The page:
Iron-rich foods could lower dementia risk
Eating a diet low in iron could raise a person’s risk of dementia, according to new research from the University of California, San Francisco and the American Academy of Neurology. The study found that people with low levels of iron in their blood or anemia had a 41 percent higher chance of the cognitive decline. Eating iron-rich foods, such as red meat, chicken, turkey, pork, fish, shellfish, spinach, lentils, tofu and raisins, can help prevent anemia.
The study analyzed 2,552 adults between the ages of 70 and 79 by giving them memory and thinking tests over an 11-year period. All patients were free of dementia at the start of the study, while 393 had been diagnosed with anemia (445 developed it by the end of the study). The results showed that the patients with anemia were considerably more likely to develop dementia compared with those who were not anemic. The results reflected this higher risk of dementia even after researchers controlled for other factors, including age, sex, race and education.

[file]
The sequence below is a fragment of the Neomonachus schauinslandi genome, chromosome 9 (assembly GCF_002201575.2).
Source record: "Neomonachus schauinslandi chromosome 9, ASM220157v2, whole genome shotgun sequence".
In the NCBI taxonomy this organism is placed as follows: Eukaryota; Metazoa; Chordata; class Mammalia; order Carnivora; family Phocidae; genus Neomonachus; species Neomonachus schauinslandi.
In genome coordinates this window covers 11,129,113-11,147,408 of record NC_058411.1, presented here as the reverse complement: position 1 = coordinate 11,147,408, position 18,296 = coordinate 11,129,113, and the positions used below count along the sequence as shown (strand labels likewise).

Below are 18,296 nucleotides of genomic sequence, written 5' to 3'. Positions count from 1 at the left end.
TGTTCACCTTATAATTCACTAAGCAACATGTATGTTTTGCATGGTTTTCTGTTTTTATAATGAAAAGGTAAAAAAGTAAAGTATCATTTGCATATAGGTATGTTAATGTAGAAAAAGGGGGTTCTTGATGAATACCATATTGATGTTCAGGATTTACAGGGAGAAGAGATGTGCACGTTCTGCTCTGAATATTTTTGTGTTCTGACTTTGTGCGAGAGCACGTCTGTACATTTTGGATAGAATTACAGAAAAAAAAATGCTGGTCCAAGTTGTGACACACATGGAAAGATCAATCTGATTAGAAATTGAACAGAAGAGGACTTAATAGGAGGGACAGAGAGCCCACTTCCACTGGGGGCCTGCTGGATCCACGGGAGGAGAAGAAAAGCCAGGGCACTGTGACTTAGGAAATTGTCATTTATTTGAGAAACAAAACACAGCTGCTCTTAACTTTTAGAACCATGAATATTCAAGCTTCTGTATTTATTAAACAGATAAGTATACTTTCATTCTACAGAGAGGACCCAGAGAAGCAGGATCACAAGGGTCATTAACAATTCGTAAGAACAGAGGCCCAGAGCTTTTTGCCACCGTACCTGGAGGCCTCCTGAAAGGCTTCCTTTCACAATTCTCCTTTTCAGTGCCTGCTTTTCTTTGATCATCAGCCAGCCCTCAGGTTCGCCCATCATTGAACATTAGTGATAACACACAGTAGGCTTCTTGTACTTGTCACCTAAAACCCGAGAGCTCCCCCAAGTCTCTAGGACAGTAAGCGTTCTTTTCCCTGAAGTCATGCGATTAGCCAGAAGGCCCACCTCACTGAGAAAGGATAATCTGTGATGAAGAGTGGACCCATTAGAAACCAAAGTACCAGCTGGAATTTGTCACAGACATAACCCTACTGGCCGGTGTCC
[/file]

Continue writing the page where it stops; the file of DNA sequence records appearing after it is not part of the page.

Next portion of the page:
Anemia is not an uncommon condition--more than 3 million Americans have been diagnosed with it. The most common form – iron deficiency anemia – occurs when the body does not get enough iron for healthy hemoglobin production.